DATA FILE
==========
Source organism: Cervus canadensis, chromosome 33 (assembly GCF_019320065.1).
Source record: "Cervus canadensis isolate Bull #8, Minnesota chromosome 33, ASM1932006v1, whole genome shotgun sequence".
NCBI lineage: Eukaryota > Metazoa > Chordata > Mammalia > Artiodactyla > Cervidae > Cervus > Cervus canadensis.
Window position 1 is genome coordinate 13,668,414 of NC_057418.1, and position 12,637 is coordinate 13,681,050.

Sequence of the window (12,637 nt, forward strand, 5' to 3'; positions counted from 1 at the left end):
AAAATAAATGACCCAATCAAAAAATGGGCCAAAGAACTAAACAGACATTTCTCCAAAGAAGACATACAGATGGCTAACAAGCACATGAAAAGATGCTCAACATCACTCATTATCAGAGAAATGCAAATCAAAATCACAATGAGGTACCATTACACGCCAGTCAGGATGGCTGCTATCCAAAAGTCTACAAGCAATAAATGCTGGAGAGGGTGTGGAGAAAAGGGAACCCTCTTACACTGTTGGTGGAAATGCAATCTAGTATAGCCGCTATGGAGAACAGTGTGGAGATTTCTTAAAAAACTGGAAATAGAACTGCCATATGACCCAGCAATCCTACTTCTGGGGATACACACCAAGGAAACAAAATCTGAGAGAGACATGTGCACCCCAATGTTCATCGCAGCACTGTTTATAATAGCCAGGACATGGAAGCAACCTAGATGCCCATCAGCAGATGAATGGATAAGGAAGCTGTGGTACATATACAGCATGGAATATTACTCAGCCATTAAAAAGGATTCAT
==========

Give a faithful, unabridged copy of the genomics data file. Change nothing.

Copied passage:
Source organism: Cervus canadensis, chromosome 33 (assembly GCF_019320065.1).
Source record: "Cervus canadensis isolate Bull #8, Minnesota chromosome 33, ASM1932006v1, whole genome shotgun sequence".
NCBI lineage: Eukaryota > Metazoa > Chordata > Mammalia > Artiodactyla > Cervidae > Cervus > Cervus canadensis.
Window position 1 is genome coordinate 13,668,414 of NC_057418.1, and position 12,637 is coordinate 13,681,050.

Sequence of the window (12,637 nt, forward strand, 5' to 3'; positions counted from 1 at the left end):
AAAATAAATGACCCAATCAAAAAATGGGCCAAAGAACTAAACAGACATTTCTCCAAAGAAGACATACAGATGGCTAACAAGCACATGAAAAGATGCTCAACATCACTCATTATCAGAGAAATGCAAATCAAAATCACAATGAGGTACCATTACACGCCAGTCAGGATGGCTGCTATCCAAAAGTCTACAAGCAATAAATGCTGGAGAGGGTGTGGAGAAAAGGGAACCCTCTTACACTGTTGGTGGAAATGCAATCTAGTATAGCCGCTATGGAGAACAGTGTGGAGATTTCTTAAAAAACTGGAAATAGAACTGCCATATGACCCAGCAATCCTACTTCTGGGGATACACACCAAGGAAACAAAATCTGAGAGAGACATGTGCACCCCAATGTTCATCGCAGCACTGTTTATAATAGCCAGGACATGGAAGCAACCTAGATGCCCATCAGCAGATGAATGGATAAGGAAGCTGTGGTACATATACAGCATGGAATATTACTCAGCCATTAAAAAGGATTCAT